Williamson Tunnels, Liverpool

I first found out about Williamson Tunnel when I saw a short film about it on BBC News. I followed their Facebook page and I became very intrigued about it.

According to Wikipedia:-

The Williamson Tunnels consist of a labyrinth of tunnels in the Edge Hill area of Liverpool, England, which were built under the direction of the eccentric businessman Joseph Williamson between the early 19th century and 1840. They remained derelict, filled with rubble and refuse, until archaeological investigations were carried out in 1995. Since then excavations have been carried out and part of the labyrinth of tunnels has been opened to the public as a heritage centre.

While waiting for my sister in law’s graduation ceremony to end, my wife, CY and I visited the tunnels. We walked there and found that the place is located in the middle of some residential buildings.

There is a small exhibition hall at the entrance to the tunnel.

There are loads of artifacts dating to the 1800s such as China, bottles, jars and even an abandoned toy car were found. They are put on display. Some of these jars have engraved labels describing the products such as cream and marmite and trade marks of old traders such as W.P.Hartley (jam makers – still in existence today!), Patey & Co (purveyors of perfumes & cold Creams) and JW Lloyd Dentist.

The reason why Mr Williamson built the tunnel is unknown. But it is said that he wanted to give jobs to local men especially men who had just returned from the Napoleon War. The construction of the tunnels stopped upon the death of Mr. Williamson.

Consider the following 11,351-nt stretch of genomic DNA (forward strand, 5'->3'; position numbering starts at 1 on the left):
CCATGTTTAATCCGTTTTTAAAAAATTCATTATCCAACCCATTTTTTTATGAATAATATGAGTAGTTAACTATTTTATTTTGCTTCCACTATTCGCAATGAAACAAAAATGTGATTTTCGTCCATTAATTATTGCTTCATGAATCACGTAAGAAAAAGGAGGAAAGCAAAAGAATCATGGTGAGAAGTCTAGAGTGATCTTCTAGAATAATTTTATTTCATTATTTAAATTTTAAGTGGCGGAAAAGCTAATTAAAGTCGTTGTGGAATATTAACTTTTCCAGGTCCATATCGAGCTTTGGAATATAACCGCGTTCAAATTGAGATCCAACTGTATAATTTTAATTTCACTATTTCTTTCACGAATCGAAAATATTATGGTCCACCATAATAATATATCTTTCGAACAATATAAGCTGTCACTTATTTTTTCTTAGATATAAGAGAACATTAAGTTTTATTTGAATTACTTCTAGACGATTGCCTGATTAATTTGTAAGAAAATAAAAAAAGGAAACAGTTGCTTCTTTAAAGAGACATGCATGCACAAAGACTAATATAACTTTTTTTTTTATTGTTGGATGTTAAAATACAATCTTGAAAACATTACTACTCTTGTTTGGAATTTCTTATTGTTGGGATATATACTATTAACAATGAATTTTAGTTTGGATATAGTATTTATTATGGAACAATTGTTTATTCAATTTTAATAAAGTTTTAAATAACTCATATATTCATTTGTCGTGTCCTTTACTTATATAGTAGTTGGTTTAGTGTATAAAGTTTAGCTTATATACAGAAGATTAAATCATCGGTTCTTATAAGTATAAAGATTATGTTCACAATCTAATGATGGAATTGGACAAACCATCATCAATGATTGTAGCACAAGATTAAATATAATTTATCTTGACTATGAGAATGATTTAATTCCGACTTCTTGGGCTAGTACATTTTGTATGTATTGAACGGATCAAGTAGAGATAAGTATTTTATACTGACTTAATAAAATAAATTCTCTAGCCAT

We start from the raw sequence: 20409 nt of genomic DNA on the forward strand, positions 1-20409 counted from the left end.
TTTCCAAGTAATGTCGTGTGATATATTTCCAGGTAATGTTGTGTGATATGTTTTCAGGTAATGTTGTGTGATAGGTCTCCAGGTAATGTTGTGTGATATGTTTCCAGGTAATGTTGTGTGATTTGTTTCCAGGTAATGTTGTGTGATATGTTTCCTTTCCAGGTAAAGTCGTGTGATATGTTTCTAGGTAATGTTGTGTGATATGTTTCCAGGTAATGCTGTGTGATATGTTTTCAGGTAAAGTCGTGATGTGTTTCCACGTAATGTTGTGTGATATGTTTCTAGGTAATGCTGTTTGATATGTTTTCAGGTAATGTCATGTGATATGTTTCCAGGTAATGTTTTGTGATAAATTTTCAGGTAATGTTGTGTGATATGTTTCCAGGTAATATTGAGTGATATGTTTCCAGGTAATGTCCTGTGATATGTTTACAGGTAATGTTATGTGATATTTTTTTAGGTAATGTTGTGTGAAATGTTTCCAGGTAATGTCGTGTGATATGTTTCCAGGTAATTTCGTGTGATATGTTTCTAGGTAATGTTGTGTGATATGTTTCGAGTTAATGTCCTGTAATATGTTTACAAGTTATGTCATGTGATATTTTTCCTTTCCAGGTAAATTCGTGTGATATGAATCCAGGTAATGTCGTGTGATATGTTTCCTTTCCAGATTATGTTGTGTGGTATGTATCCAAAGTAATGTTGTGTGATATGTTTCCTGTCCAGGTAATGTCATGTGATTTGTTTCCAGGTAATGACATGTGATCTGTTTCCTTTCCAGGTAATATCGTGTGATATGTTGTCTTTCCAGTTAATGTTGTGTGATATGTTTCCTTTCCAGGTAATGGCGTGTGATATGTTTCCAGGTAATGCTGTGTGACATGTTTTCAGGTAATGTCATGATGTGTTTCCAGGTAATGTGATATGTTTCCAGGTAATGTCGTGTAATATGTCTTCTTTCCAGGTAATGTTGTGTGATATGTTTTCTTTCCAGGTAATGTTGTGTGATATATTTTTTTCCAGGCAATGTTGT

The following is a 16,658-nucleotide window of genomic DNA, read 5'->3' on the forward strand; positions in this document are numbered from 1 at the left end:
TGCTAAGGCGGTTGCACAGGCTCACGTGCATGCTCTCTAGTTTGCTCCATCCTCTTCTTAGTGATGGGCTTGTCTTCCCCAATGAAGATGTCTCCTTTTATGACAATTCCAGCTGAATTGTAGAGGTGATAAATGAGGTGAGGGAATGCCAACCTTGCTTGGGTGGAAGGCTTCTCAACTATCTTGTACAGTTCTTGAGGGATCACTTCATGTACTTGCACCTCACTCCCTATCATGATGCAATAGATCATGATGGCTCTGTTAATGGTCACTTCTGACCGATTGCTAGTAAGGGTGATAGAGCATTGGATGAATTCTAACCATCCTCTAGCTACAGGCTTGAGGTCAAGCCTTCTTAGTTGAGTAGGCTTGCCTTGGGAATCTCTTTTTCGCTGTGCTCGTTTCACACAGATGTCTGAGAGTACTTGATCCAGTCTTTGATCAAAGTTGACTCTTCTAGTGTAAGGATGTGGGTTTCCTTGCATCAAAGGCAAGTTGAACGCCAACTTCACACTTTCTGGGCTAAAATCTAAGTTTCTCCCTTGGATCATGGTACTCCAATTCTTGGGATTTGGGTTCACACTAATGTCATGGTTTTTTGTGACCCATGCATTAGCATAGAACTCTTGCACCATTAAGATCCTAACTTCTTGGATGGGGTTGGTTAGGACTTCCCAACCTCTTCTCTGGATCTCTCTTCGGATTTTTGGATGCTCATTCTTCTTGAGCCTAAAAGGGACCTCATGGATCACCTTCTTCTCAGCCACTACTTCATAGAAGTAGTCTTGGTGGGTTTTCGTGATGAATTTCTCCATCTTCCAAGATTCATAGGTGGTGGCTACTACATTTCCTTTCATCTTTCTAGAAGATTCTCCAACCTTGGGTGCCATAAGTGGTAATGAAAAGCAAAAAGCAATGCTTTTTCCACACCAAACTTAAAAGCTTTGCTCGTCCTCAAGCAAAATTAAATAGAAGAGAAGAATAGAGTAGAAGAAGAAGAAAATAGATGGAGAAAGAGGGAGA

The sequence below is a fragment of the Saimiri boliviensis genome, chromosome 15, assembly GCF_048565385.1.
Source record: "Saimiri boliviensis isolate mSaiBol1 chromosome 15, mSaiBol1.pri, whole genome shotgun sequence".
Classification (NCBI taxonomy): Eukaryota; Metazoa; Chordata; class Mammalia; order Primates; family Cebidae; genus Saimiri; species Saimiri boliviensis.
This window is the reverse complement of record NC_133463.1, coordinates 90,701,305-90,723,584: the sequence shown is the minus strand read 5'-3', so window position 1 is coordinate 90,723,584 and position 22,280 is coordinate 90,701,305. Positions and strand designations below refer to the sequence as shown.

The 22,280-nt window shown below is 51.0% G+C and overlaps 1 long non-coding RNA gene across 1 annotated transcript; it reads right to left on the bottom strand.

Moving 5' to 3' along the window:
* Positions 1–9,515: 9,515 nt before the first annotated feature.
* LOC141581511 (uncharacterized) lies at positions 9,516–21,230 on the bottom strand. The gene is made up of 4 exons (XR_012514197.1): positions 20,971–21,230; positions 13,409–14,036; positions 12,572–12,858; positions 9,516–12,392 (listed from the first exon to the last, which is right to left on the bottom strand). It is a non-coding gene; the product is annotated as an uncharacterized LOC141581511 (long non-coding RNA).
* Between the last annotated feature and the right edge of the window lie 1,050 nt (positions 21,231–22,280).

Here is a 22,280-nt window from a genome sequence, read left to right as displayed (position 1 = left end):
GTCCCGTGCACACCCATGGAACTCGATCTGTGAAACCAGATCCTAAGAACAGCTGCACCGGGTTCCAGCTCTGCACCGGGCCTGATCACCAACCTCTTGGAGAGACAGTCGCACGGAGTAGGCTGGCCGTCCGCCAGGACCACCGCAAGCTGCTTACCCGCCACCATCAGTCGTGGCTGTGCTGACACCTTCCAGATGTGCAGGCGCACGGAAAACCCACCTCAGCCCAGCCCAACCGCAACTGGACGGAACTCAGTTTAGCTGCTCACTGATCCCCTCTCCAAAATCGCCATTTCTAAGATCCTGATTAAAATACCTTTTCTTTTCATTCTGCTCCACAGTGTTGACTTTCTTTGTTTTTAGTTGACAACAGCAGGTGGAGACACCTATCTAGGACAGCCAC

We took a tour of the tunnels. We had to wear helmets for our safety. The tunnels were damp and cold but nevertheless interesting. The excavation is currently done by volunteers in the weekends.

This connects to a cellar of a house above.

According to our tour guide, this pillar was a result of an attempt to build a foundation for a hostel located above ground. They did not know that there is a tunnel below hence they filled it up with cement.

We were told that the excavations are still on going as many parts of the tunnels remain undiscovered. If we come back in 4 to 5 more years, there will be more to explore! 

Unfortunately, the tour is rather short (about 40 minutes) but our tour guide was very informative. I was hoping that we get to see the deeper parts of the tunnel. Nevertheless, I got to see the tunnels after admiring it from the Internet!